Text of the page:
By Dominique Kato
PHILADELPHIA – The city’s District Attorney’s Conviction Integrity Unity (CIU) concluded that Walter Ogrod—after being incarcerated nearly 30 year for murder—is likely innocent of the murder of four year-old Barbara Jean Horn because there’s no credible evidence and there was prosecutorial misconduct.
On July 12, 1988, four year-old Barbara Jean Horn was found dead in a cardboard box after going missing from her home in Northeast Philadelphia. Four years later Ogrod, who was Horn’s neighbor, was coerced into confessing—which he later recanted.
At his first trial, a verdict of 11-1 in favor of acquittal led to a mistrial. At the second trial, he was found guilty when a jail informant said Ogrod confessed to him, which would later prove unreliable.
But, now, on June 5, 2020, the Philadelphia District Attorney Conviction Integrity Unity found Ogrod “likely innocent” and Judge Shelly Robins New of the Philadelphia Court of Common Pleas vacated his murder conviction and death sentence.
They found that lack of evidence, false testimony, coerced confession, and prosecutorial misconduct contributed to this wrongful conviction. The court further reduced the charges against Mr. Ogrod and set bail to allow release based on clear and convincing evidence that he did not murder four-year old Barbara Jean Horn.
Ogrod was convicted and sentenced to death due to faulty and unreliable evidence. The jury that convicted Ogrod heard many “facts” during the trial that were inaccurate and unreliable. The jury was informed that Horn had died as a result of blows to her head from a weight bar used by Ogrod, although at the time of trial the Commonwealth knew Horn most likely died from asphyxia (suffocation) and not blows to the head. Further scientific evidence concluded the cause of death was not from a weight bar.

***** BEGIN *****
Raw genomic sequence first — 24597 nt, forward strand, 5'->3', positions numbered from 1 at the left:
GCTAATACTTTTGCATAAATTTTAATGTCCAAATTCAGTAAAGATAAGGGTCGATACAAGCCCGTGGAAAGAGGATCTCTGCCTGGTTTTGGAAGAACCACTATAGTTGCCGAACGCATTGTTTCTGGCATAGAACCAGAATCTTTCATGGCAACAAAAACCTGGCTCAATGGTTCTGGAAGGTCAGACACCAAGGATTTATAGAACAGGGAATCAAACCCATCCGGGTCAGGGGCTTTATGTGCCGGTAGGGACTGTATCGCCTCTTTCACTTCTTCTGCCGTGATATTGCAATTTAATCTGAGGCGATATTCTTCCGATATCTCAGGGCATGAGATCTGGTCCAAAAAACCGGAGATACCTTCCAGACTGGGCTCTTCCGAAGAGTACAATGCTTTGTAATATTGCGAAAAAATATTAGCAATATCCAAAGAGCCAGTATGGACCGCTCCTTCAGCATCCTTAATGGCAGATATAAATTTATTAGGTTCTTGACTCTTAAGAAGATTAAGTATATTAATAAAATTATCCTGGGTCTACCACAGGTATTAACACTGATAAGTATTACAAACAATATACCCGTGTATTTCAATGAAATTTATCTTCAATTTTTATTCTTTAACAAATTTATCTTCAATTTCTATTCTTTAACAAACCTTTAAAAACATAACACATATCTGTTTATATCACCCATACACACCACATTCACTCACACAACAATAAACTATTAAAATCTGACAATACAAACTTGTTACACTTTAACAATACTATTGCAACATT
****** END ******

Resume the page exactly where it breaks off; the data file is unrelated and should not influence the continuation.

And a handwritten note was recently found in the trial prosecutors’ file that revealed that they had known these facts prior to the trial and concealed the evidence.
The jury was also informed that Ogrod confessed to both Philadelphia Detectives Martin Devlin and Paul Worrell, who both have a history of abusive and coercive interrogation methods in at least four other cases prior to Ogrod’s. This history of abuse was not shared with the jury at the time.
Ogrod’s police confession was obtained after at least eight (as many as 16) hours of interrogation. Observers said he was sleep-deprived, cognitively limited, and highly suggestible. During the confession, Ogrod provided inaccurate information about all major aspects of the murder, including the cause of death.
Leading experts in interrogations and false confessions agreed that Ogrod’s condition and the circumstances under which his statement was obtained were highly problematic and created perfect conditions for a false confession.
At the trial, the jury was told that Ogrod had confessed to other inmates in prison. One of the jailhouse informants testified for the prosecution on several other homicide trials, nine of which were in Philadelphia. In a letter to his wife, the informant said that he and the other informant received leniency in their own pending criminal cases.